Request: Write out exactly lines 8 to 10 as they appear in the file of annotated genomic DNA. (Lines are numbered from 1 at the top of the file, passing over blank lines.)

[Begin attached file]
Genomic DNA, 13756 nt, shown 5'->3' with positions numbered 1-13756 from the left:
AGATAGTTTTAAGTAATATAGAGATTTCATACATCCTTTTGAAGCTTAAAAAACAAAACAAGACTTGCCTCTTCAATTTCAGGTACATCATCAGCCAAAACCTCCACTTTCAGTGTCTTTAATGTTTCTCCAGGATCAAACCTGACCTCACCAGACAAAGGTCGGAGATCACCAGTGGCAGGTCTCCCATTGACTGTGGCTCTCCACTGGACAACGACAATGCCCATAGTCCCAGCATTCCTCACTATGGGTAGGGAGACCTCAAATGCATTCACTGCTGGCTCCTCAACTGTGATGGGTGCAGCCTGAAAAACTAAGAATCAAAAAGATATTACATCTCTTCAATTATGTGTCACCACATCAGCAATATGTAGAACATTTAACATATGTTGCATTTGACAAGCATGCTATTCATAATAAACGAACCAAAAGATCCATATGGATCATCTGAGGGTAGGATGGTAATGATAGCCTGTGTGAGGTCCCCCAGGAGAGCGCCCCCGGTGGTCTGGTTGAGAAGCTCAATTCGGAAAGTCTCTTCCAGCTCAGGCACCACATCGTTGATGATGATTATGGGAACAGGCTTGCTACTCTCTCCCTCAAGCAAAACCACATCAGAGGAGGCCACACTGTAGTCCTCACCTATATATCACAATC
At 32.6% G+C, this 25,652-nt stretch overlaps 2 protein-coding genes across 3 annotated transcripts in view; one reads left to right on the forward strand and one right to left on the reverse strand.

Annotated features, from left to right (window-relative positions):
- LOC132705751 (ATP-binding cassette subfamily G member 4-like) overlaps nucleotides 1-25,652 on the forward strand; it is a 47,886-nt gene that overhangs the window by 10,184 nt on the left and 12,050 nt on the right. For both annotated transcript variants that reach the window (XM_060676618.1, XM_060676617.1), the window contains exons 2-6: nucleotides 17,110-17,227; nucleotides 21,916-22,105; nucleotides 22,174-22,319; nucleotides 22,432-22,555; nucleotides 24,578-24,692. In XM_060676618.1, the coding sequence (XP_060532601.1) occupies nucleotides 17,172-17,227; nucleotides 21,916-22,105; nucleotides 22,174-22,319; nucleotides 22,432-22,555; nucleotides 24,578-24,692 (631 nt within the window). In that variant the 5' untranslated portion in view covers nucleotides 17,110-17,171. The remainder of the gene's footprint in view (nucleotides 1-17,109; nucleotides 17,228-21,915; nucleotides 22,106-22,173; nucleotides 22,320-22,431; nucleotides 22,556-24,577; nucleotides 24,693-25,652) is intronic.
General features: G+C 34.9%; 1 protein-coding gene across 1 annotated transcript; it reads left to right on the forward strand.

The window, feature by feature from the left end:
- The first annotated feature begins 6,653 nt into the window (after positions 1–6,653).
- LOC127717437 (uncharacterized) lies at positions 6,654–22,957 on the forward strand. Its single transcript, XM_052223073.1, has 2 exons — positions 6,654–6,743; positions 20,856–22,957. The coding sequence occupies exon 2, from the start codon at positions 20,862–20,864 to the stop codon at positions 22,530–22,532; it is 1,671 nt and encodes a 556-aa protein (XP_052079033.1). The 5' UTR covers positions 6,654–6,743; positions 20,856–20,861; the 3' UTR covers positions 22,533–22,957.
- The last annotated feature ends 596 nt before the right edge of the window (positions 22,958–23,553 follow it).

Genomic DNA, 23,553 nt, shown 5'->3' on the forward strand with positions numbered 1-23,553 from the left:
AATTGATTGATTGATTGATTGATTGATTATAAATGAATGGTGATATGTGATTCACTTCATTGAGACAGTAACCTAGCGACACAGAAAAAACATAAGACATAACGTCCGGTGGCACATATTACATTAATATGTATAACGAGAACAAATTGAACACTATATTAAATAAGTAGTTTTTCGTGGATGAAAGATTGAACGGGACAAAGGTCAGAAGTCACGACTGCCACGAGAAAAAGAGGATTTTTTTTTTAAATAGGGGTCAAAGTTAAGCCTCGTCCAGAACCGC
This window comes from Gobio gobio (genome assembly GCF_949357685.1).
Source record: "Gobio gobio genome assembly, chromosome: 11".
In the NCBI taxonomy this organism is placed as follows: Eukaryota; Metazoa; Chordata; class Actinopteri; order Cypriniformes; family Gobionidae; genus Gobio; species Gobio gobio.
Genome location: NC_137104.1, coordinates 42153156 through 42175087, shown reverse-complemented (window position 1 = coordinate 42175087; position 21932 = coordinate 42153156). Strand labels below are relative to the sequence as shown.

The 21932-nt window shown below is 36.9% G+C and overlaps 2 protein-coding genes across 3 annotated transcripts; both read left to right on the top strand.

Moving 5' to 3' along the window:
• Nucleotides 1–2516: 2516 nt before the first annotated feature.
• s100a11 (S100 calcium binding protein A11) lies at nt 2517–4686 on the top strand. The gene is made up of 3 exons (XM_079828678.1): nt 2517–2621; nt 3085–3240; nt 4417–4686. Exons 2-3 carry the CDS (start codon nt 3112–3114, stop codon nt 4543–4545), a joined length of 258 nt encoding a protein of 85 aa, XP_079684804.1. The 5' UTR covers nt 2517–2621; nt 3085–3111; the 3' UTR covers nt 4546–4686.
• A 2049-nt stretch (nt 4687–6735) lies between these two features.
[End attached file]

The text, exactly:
- The first annotated feature begins 6,653 nt into the window (after positions 1–6,653).
- LOC127717437 (uncharacterized) lies at positions 6,654–22,957 on the forward strand. Its single transcript, XM_052223073.1, has 2 exons — positions 6,654–6,743; positions 20,856–22,957. The coding sequence occupies exon 2, from the start codon at positions 20,862–20,864 to the stop codon at positions 22,530–22,532; it is 1,671 nt and encodes a 556-aa protein (XP_052079033.1). The 5' UTR covers positions 6,654–6,743; positions 20,856–20,861; the 3' UTR covers positions 22,533–22,957.
- The last annotated feature ends 596 nt before the right edge of the window (positions 22,958–23,553 follow it).